Image Understanding and Graphics
A common problem in many of our projects is to extract anatomical objects from medical images, and to visualize these objects, as realistically and as efficiently as possible. Because of their rich and varied shape, biological objects pose many interesting and difficult challenges for researchers interested in image understanding and graphics.
The approaches we have taken can be divided into three categories: reconstruction from serial sections, 3-D region-growing, and shape-based surface models.
Reconstruction from serial sections is primarily a manual method which is useful for extracting the most detailed anatomy from images. Because it is manual it is useful only for one or two datasets. However, it still gives the most detailed models. Research issues include handling branching structures, handling structures with more than one contour on a single cross-section, and automation of the procedures.
3-D region growing is a low-level image segmentation technique that is useful for extracting organs with high contrast from the surrounding images. We have used it successfully for cortex extraction for the brain project, and it is our current method. However, it can often fail when the border between organs is not distinct, a common occurrence. And, like deformable models, it is controlled by a set of non-intuitive parameters that make it difficult for a non-expert to use. Research issues include adding higher level knowledge to compensate for deficiencies in the images, developing methods to learn the control parameters from training sets, and providing better user control.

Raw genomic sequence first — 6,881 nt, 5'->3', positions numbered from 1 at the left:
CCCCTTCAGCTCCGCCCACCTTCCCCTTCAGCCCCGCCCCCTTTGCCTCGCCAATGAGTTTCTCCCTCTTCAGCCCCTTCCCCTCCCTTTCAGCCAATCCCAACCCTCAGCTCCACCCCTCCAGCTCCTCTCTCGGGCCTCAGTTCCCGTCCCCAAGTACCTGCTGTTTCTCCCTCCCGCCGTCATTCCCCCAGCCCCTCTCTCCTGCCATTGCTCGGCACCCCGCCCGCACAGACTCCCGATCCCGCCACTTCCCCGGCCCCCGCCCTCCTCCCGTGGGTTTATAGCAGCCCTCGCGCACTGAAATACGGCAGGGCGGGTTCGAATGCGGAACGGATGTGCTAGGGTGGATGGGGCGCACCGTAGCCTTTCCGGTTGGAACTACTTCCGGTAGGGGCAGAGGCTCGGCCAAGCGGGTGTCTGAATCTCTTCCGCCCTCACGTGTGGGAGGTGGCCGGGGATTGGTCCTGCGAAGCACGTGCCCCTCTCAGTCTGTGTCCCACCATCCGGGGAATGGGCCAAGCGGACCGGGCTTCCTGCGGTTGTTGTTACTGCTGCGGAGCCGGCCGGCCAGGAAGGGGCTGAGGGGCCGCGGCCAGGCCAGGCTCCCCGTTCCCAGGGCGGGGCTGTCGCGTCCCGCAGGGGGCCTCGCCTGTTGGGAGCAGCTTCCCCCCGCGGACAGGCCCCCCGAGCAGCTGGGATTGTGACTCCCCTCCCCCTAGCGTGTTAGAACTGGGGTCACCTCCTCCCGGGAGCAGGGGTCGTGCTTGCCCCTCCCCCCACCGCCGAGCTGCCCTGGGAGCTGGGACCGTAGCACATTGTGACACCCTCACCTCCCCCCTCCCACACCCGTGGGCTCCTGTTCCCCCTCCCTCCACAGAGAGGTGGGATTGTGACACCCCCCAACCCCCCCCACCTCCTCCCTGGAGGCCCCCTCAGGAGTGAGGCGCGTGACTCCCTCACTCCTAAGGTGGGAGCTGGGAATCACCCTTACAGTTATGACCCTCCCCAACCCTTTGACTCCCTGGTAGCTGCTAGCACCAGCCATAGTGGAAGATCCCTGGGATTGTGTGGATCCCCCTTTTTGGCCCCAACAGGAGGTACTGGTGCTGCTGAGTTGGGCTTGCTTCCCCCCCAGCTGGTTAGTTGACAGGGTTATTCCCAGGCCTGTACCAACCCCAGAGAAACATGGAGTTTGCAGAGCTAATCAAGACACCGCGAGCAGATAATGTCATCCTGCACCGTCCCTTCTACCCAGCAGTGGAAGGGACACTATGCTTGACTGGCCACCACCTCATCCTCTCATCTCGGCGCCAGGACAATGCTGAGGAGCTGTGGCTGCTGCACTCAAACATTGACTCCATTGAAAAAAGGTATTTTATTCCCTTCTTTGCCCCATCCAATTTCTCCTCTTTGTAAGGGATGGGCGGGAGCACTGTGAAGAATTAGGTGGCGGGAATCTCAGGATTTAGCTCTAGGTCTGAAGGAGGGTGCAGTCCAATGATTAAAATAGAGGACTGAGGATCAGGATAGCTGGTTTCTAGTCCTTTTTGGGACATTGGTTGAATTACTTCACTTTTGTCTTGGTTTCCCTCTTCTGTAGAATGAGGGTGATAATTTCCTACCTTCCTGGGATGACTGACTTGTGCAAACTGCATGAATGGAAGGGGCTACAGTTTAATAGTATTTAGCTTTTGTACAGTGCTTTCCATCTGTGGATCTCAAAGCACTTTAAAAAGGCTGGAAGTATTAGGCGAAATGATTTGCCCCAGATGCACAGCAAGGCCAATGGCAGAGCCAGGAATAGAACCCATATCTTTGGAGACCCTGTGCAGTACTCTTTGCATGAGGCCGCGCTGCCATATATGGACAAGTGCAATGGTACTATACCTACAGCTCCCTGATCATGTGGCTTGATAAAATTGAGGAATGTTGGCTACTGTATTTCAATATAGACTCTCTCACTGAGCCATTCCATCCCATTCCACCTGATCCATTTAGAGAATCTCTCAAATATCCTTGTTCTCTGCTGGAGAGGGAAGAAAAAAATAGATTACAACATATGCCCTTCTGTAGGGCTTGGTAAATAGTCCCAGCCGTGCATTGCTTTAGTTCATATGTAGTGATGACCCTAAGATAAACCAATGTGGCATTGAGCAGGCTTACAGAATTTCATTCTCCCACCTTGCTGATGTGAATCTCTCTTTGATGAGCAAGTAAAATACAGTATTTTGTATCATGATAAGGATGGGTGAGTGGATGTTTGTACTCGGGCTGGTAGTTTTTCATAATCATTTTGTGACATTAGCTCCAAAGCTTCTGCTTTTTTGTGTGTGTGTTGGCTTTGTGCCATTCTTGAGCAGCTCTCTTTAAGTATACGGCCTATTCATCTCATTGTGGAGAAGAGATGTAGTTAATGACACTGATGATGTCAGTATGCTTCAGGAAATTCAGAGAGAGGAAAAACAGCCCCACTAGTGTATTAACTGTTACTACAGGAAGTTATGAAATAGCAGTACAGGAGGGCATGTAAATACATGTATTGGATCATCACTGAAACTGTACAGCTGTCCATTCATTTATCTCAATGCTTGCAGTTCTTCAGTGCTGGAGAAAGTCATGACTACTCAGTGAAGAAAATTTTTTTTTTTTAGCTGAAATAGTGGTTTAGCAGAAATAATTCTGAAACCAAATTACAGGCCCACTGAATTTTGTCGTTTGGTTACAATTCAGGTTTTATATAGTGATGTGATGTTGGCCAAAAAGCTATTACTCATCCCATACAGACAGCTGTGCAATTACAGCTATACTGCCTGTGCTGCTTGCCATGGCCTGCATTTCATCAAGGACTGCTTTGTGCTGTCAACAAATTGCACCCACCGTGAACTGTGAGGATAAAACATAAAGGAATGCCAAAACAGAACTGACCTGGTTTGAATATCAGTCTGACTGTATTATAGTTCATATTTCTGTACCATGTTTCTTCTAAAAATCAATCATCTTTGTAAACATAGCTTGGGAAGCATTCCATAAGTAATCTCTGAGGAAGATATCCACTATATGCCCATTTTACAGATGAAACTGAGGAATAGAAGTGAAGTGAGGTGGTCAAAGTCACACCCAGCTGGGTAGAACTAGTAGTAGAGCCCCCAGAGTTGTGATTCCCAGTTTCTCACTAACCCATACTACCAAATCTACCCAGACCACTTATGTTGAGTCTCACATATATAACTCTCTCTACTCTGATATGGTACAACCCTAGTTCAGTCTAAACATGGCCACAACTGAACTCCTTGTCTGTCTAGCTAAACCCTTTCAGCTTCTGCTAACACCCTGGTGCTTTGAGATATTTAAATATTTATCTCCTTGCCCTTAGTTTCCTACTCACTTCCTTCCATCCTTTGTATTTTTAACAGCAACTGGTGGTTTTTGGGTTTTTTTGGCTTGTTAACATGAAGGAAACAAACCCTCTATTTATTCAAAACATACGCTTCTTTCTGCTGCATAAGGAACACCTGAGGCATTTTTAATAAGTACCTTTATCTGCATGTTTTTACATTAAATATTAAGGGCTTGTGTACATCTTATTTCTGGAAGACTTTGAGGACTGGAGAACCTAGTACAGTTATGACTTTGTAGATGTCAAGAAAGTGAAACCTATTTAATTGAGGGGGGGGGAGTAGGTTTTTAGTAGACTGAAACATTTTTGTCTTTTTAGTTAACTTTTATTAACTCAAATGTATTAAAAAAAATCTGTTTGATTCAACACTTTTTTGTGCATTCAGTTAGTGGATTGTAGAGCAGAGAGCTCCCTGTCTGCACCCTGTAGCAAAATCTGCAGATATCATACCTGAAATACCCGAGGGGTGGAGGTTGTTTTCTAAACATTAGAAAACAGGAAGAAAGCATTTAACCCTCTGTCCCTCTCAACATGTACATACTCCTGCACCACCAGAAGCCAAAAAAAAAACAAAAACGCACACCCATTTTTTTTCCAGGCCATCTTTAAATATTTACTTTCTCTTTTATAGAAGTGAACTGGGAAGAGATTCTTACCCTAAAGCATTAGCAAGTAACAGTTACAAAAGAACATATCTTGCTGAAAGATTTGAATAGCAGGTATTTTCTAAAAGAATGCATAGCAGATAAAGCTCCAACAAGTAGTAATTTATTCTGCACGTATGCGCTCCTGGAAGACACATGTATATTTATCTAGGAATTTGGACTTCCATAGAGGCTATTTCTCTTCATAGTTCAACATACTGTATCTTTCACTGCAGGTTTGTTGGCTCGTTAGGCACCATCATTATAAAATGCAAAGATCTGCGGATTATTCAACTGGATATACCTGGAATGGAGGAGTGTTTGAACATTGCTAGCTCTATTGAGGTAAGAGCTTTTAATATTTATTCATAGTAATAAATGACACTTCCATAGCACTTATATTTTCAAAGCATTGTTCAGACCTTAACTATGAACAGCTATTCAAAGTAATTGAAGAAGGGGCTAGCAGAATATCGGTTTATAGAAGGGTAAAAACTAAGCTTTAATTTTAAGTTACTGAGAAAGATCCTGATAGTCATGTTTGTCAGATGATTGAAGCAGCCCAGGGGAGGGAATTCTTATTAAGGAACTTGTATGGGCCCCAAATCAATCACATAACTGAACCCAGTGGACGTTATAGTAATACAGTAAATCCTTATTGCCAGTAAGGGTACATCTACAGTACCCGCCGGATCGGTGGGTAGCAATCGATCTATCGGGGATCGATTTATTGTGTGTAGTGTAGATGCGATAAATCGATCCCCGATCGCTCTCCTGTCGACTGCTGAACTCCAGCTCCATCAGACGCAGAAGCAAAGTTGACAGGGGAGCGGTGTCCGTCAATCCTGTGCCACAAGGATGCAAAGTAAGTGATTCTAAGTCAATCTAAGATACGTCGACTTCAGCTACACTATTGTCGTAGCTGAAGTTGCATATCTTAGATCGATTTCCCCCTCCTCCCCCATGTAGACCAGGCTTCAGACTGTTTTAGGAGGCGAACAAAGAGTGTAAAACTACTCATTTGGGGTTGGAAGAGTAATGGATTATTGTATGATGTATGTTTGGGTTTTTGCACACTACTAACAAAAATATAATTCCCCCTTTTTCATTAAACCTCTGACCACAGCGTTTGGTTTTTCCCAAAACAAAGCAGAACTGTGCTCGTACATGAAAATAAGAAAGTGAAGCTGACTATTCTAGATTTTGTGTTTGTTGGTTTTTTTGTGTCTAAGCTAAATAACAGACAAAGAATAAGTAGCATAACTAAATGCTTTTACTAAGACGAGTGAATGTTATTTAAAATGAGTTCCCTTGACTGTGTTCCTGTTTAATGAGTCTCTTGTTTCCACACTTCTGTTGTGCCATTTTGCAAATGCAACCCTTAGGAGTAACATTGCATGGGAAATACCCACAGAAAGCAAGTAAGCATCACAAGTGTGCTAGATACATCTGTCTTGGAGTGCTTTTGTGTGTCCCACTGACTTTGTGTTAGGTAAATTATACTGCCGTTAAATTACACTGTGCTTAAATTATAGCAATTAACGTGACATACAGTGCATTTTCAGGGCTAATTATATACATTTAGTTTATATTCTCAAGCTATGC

Shape-based surface models attempt to capture shape and range of variation for various organ classes, and to use this knowledge to guide low level segmentation. We have shown that this approach is also useful for brain modelling. The main advantages of this method over the region grower are that it is much more intuitive for a non-expert to control, it can be more readily integrated in our brain mapper package, and it can be generalized. We are therefore in the process of replacing the region grower with this method. However, the models are not as detailed as those obtained from other methods, so the models must be combined with other methods. Research issues include generalizing the models to handle more classes of structures, providing better methods to backtrack in case of errors by the low level methods, and representing the relationships among multiple structures.